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In Mandarin, eight is ‘ba’.

In Mandarin, daddy is ‘ba-ba’.

8-08 is ba ba is Father’s Day!


The name “Kinmen” dates to 138Yuan Dynasty (371 AD) and has a very long history with Taiwan. Kinmen is on the front lines of the battle between Taiwan and China for Taiwan’s independence. As such, the island was under absolute military control from 1956-1991. Kinman was bombed daily for more than 20 years. The island’s safety was a major issue in the Kennedy-Nixon elections. The first elections for county magistrates was held in 1993.


Kinmen is only about 2,000 meters from China. You can actually see the mainland from Kinmen’s shores.

Today, the only legal way to enter the island is by air. I’m told there are there are incredible beaches, you just follow paths that lead alongside fences clearly marked “danger: minefield”.

Kinmen is supposed to have the closest to what is purely Taiwanese culture, untainted by the years of Japanese and Chinese occupations here on this rock. The island of about 50,000 inhabitants is known for its Wind Lions, peanut candy, unique fujianese houses and GaoLing liquor. There are miles of underground tunnels, anti-parachute landing spikes and land mines all along the coast.

And Sandy and Michelle are there teaching English. So, this weekend several people from our group have decided to see all we can see and fly over to Kinmen to visit our friends, get a hands on history lesson, take in the culture and wave hello to the folks over in China. Stay tuned, I should come back with some kind of story for you and photos as well!

I started talking about the lotions and creams here back in August.  My friend, Les, has followed up with this article from the Cincinnati Enquirer.  Although the article refers to China and India, know that the products would be the same in Japan, Taiwan and probably all other countries in this sphere that have been controlled by China or Japan.

When I planned to come here, many folks automatically assumed I was coming to China.  Close, this country’s official name is The Republic of China.  Some also thought they heard me say Thailand.  Same contitnent, but, not close. 

Taiwan is an island country about the size of Indiana located in the Pacific Ocean east of China.  I wish I could tell you how large the population is!  I’ve mentioned that this little town that I’m in is barely on the map and it is larger than Indianapolis.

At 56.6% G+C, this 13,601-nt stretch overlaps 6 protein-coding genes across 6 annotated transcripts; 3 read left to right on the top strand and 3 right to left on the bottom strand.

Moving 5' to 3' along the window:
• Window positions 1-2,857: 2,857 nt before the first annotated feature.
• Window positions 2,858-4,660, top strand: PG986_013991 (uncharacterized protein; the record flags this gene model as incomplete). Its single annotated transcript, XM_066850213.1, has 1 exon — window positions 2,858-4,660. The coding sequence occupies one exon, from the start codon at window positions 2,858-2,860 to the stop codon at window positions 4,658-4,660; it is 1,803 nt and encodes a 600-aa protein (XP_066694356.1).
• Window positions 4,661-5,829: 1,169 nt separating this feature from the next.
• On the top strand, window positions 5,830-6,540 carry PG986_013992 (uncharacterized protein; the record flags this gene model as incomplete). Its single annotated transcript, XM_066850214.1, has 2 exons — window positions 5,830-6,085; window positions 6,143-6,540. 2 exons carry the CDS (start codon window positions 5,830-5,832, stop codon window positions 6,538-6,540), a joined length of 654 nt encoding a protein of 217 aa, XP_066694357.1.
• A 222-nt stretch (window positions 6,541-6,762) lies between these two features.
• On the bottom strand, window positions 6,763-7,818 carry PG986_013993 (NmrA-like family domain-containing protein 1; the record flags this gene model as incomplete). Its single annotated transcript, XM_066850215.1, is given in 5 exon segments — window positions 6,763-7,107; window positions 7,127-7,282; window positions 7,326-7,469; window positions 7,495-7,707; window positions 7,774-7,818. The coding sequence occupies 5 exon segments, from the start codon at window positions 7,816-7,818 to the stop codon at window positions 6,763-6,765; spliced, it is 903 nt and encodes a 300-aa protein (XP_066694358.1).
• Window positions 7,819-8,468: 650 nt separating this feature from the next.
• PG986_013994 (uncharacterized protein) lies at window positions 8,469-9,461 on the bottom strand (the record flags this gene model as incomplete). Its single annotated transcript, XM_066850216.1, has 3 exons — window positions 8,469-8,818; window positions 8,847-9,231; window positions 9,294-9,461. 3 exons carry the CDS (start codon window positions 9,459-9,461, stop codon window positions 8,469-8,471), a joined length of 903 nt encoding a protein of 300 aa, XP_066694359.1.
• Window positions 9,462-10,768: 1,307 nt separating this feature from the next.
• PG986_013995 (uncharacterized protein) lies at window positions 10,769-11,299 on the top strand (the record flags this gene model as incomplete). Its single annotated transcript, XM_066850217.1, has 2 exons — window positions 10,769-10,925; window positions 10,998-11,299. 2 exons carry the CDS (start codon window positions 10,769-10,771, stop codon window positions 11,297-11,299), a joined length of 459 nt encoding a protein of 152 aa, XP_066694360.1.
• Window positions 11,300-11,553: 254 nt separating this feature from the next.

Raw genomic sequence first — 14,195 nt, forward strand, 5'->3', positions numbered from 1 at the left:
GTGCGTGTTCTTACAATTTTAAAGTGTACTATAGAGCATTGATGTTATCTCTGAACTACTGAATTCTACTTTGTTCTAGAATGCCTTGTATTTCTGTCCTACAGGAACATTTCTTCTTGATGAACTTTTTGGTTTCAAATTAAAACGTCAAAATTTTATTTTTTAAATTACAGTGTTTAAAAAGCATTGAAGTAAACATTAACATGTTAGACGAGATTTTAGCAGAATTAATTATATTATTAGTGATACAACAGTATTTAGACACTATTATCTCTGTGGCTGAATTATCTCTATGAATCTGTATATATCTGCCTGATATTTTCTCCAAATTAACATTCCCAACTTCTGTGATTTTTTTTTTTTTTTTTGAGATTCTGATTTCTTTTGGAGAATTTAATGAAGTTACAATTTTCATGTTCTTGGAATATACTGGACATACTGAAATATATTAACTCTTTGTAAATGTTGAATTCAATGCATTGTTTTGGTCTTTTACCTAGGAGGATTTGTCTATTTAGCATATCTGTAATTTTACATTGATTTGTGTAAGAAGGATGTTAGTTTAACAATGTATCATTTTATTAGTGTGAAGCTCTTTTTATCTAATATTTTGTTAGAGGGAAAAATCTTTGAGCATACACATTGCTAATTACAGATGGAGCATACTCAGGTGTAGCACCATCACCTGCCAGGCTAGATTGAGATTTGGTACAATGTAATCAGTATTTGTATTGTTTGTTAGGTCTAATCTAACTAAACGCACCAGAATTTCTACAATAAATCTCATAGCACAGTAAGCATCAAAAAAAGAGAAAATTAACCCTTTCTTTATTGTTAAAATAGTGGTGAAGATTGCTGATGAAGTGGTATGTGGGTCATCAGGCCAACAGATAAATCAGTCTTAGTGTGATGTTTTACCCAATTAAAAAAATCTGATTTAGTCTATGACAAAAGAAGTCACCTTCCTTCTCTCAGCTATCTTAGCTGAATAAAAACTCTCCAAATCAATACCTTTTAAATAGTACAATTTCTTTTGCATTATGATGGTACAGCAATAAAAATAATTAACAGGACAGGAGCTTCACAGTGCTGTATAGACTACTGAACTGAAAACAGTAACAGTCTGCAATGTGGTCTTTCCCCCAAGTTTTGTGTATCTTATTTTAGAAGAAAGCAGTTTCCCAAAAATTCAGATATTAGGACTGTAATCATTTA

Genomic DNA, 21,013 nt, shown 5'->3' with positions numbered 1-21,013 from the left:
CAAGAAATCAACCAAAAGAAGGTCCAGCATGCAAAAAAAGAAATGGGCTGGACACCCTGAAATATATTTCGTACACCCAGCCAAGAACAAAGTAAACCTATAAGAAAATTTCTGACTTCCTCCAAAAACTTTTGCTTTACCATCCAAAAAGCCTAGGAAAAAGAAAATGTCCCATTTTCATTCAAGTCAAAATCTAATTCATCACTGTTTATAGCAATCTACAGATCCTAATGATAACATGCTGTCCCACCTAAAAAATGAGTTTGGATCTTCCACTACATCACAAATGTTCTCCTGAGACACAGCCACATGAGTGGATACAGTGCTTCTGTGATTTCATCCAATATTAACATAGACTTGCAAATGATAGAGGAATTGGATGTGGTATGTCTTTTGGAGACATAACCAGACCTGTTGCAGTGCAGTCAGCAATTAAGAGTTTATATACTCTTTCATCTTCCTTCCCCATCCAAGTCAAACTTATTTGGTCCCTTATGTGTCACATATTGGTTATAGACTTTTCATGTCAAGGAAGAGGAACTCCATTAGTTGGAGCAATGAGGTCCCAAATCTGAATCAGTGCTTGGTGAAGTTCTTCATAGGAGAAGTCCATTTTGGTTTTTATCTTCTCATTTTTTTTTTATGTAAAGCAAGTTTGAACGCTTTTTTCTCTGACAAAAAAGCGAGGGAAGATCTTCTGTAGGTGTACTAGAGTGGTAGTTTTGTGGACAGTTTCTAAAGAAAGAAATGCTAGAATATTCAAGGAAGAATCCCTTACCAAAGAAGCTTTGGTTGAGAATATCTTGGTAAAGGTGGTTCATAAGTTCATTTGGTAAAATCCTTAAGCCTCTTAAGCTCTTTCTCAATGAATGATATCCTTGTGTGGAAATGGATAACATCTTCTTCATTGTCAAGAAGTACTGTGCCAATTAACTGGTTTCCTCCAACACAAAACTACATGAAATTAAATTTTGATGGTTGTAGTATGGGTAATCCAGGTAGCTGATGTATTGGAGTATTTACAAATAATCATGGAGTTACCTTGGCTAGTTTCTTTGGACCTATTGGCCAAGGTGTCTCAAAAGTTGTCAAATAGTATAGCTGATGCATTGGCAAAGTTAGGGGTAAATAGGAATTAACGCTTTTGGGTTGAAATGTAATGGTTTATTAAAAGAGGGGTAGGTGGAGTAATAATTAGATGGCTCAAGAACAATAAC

A lot is in the news here about Taiwan trying to get into the United Nations. The Republic of China was a founding member, but lost its seat to China.  The country wants to be officially known as Taiwan.  It became associated with China, I believe in 1949 ,when the Chang Kei Shek fled here to get away from the Communists. He claimed this place as the Republic of China and began massacreing Taiwanese  folks to get his way.  China claims this island as part of their country and most places, such as the US, don’t recognize Taiwan as a country.  During the 2008 election, the country’s political status is very much in debate.  One party wants to stay independent while another wants to join China.  The debates become quite vocal and heated because this young democracy values the vote, the election process and free speech.  I hear the elections will be interesting to watch.  Maybe even more so than what the press feeds us in the US.

There is much animosity between China and ROC.  (remember the posting about Kinmen Island?) There was an article in the paper last week saying disposable chopsticks should be banned because China taints them with chemicals.  Although there is no direct trade, much does end up here from mainland China.  Taiwan has an army and is well prepared for an attack (I’ve been told nothing will probably happen before the Olympics begin.  What will eventually happen?  How peacefully will it happen?  Only the future knows!

I guess this is on my mind today because it was one of the few mornings I’ve been able to read the Taipei Times.  This is a great little English newspaper that provides a lot of information from around the globe.  I’d say it gives as much covering to Taiwanese news as it does US news.  Today, I read about Che Geuverra, Venzuela, workers in Bangladesh striking for better pay, the Dalia Lama in Germany and many other stories.  Stories I know I wouldn’t get in the Star!

The sky was so clear today I could see the gorges in the mountains that surround the city.  I did get photos and hope to post them tomorrow.

Happy Moon Festival!

In August, 2007 I will be leaving Indianapolis with my daughter, Kristen, to live and work in the Republic of China (Taiwan). This will be my fiftieth year on this planet and my first year living in another country. This blog will let you join us on the adventure!
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July 2018
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